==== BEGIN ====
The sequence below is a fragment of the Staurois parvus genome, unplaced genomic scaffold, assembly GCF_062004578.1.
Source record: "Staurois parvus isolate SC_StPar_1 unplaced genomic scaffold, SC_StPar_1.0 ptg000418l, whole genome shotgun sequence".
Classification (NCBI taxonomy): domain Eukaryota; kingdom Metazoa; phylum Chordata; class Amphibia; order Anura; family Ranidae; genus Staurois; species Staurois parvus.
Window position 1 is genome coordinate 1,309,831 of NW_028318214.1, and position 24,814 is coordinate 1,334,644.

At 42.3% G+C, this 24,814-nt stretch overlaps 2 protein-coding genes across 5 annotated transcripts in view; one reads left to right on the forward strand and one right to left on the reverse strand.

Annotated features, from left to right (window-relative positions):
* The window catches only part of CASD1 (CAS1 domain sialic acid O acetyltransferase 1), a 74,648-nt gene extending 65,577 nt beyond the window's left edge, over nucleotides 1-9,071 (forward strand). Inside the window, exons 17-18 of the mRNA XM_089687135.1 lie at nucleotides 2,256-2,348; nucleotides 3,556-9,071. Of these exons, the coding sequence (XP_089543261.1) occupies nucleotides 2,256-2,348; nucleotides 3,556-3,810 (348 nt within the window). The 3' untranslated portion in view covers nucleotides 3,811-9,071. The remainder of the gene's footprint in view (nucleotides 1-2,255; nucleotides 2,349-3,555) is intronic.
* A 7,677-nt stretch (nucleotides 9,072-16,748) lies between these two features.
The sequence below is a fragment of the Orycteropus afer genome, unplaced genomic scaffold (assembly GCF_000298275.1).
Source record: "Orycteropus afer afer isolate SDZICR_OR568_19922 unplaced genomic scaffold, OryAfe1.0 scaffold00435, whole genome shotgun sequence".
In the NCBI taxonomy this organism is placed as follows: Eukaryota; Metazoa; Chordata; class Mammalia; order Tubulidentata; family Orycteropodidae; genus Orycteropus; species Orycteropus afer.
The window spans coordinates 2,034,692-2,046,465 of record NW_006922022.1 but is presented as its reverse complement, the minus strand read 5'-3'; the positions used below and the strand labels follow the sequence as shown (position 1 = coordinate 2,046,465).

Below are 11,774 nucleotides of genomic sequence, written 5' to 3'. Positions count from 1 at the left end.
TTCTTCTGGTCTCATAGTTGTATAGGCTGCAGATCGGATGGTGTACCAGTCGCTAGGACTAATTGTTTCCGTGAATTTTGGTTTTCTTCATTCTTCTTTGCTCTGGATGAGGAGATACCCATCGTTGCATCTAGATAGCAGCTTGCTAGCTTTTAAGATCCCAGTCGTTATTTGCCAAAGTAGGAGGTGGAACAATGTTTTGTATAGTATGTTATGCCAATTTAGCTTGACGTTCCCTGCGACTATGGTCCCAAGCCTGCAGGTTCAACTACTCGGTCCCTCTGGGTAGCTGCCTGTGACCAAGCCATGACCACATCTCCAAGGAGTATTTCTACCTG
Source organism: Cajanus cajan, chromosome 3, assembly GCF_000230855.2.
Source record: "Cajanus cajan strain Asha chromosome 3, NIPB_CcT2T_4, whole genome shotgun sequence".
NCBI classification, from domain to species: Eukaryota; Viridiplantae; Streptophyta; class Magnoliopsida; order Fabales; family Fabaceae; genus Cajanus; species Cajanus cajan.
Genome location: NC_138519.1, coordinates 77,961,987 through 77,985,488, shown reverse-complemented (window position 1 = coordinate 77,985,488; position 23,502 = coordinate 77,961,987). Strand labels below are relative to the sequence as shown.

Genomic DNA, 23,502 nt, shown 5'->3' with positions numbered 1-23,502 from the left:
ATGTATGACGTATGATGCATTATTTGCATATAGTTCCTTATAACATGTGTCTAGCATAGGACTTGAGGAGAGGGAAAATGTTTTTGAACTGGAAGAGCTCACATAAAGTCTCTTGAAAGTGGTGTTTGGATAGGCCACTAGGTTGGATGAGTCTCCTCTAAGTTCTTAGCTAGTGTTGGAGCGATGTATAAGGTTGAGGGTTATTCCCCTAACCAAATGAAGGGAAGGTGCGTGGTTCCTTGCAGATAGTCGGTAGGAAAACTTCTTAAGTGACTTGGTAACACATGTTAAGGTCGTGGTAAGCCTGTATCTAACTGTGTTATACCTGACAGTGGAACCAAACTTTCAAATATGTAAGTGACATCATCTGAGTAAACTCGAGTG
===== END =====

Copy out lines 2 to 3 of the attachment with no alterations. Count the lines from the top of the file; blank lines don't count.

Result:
Source record: "Staurois parvus isolate SC_StPar_1 unplaced genomic scaffold, SC_StPar_1.0 ptg000418l, whole genome shotgun sequence".
Classification (NCBI taxonomy): domain Eukaryota; kingdom Metazoa; phylum Chordata; class Amphibia; order Anura; family Ranidae; genus Staurois; species Staurois parvus.